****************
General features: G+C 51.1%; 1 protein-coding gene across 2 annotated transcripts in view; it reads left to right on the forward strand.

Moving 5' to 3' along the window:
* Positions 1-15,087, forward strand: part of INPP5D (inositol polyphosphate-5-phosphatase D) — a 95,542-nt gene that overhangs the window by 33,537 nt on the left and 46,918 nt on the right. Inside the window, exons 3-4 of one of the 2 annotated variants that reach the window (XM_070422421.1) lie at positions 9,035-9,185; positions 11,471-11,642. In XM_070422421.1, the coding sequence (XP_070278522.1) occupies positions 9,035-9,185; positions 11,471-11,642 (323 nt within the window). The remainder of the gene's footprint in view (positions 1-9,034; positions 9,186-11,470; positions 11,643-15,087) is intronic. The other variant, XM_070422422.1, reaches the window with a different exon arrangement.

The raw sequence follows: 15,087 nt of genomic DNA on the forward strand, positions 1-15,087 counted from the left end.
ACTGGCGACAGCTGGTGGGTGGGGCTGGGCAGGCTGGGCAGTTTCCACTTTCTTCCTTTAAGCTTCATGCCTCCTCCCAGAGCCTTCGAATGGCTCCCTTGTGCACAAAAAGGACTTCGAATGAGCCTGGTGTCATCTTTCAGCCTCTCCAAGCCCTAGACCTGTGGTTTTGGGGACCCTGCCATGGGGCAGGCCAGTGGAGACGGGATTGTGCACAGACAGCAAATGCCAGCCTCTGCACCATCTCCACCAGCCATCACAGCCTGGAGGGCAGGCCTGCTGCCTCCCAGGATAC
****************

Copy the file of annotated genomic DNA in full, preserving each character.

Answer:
General features: G+C 51.1%; 1 protein-coding gene across 2 annotated transcripts in view; it reads left to right on the forward strand.

Moving 5' to 3' along the window:
* Positions 1-15,087, forward strand: part of INPP5D (inositol polyphosphate-5-phosphatase D) — a 95,542-nt gene that overhangs the window by 33,537 nt on the left and 46,918 nt on the right. Inside the window, exons 3-4 of one of the 2 annotated variants that reach the window (XM_070422421.1) lie at positions 9,035-9,185; positions 11,471-11,642. In XM_070422421.1, the coding sequence (XP_070278522.1) occupies positions 9,035-9,185; positions 11,471-11,642 (323 nt within the window). The remainder of the gene's footprint in view (positions 1-9,034; positions 9,186-11,470; positions 11,643-15,087) is intronic. The other variant, XM_070422422.1, reaches the window with a different exon arrangement.

The raw sequence follows: 15,087 nt of genomic DNA on the forward strand, positions 1-15,087 counted from the left end.
ACTGGCGACAGCTGGTGGGTGGGGCTGGGCAGGCTGGGCAGTTTCCACTTTCTTCCTTTAAGCTTCATGCCTCCTCCCAGAGCCTTCGAATGGCTCCCTTGTGCACAAAAAGGACTTCGAATGAGCCTGGTGTCATCTTTCAGCCTCTCCAAGCCCTAGACCTGTGGTTTTGGGGACCCTGCCATGGGGCAGGCCAGTGGAGACGGGATTGTGCACAGACAGCAAATGCCAGCCTCTGCACCATCTCCACCAGCCATCACAGCCTGGAGGGCAGGCCTGCTGCCTCCCAGGATAC